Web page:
An animated piece of toast.

A music festival.

A sunbed coffin.

These are just some of the ways a brilliantly creative group of 17-year-olds answered a brief on the dangers of tanning. Last week, GOOD carried out two days of workshops and mentoring with 32 students, in collaboration with Ideas Foundation and Cancer Research UK.

The sessions were intended to give young people from all backgrounds the chance to explore a career in our industry. Ideas Foundation strongly believe “ideas don’t just come from one place, or one type of person.” Fresh perspectives matter. But last year, 92% of UK creative jobs were held by the most ‘advantaged’ in society.

It’s clear that as an industry, we need to reflect on our approach to diversity and inclusion. Just saying anyone can apply for a job is not enough. What about the people who won’t ever find out that job exists? Or the ones who do, but can’t afford the train fare to the interview? Too much talent is going to waste for want of opportunity.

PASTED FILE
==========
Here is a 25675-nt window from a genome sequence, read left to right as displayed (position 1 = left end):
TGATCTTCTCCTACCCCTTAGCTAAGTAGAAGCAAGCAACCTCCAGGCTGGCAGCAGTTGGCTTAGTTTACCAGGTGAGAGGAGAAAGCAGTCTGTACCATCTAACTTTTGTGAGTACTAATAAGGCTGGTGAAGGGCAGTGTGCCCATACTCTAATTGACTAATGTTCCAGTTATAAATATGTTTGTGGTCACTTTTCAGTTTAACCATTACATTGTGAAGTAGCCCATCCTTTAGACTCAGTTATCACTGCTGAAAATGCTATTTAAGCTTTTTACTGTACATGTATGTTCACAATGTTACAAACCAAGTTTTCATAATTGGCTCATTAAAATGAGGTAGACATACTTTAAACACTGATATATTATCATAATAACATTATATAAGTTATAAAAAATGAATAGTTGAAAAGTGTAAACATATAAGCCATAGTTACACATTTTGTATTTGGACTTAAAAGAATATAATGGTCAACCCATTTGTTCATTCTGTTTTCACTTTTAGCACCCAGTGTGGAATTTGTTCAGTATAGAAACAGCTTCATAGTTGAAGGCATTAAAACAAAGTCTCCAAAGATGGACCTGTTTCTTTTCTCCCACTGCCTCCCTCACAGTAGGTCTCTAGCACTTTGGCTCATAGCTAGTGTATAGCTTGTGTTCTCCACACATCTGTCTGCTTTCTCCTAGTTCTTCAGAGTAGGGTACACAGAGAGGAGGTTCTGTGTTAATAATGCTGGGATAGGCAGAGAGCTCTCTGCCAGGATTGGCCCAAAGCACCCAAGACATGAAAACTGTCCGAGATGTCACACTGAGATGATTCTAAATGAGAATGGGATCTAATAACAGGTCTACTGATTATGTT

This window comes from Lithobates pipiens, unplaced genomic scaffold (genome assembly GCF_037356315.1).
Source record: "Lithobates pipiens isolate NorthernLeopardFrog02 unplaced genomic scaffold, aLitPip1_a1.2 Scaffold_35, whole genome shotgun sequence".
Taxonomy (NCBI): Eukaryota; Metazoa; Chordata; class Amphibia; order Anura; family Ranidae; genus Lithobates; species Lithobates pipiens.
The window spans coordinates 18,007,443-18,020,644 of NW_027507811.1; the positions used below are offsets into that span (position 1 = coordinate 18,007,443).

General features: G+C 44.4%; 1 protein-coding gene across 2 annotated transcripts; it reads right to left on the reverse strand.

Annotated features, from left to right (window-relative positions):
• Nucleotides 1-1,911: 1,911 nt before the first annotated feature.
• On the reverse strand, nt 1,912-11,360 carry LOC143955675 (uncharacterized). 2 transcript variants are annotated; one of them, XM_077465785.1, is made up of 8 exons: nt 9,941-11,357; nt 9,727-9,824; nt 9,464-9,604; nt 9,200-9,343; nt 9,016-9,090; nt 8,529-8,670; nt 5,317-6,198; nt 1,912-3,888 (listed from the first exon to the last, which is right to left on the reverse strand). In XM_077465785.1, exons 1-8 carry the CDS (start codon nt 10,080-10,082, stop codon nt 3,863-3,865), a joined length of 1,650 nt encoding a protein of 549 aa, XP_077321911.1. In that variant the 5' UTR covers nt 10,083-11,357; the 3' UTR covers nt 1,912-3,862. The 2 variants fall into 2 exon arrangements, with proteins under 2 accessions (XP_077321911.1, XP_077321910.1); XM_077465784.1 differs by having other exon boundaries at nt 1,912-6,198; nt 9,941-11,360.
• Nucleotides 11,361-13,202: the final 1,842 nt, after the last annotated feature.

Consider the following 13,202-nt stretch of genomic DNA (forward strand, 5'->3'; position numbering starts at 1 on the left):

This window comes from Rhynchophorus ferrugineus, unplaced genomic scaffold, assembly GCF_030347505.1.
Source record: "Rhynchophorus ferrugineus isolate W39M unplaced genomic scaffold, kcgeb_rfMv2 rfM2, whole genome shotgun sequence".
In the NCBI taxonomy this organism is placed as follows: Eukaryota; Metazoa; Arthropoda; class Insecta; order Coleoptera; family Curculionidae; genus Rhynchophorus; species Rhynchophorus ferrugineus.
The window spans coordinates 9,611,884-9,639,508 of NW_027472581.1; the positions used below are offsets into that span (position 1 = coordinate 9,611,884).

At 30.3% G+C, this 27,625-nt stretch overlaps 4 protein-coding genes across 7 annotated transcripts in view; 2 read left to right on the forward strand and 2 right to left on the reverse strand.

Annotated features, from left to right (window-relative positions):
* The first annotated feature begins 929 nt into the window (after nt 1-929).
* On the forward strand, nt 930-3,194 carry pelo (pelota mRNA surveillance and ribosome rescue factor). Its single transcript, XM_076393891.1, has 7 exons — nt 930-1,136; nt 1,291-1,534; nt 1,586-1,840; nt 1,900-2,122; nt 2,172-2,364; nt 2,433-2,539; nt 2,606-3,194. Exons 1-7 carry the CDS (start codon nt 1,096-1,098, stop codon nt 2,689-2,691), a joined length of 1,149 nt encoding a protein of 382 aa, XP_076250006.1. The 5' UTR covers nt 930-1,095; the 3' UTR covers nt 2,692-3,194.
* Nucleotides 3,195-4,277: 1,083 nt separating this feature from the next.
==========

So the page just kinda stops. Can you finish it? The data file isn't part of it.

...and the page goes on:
That’s why what Ideas Foundation do matters so much to us, and why we found ourselves rallying a room full of teenagers to join our ranks. We were lucky enough to be able to hold the sessions at the D&AD festival, so it wasn’t a hard sell with so much incredible work around us, and the chance to see talks from inspiring industry leaders.

We were there to mentor the students, but in many ways, they ended up schooling us. In boundless creativity that’s not yet bogged down by budget and practicalities. In enthusiasm for what we do, as one student asked, “do you really get to come up with ideas all day?” And most importantly, in bravery, as everyone there had left their comfort zone, daring to pitch their ideas to a room full of strangers.

With the opportunity to show what they could do, the students ended up bossing it. And in a few years’ time, they might just end up bossing us too.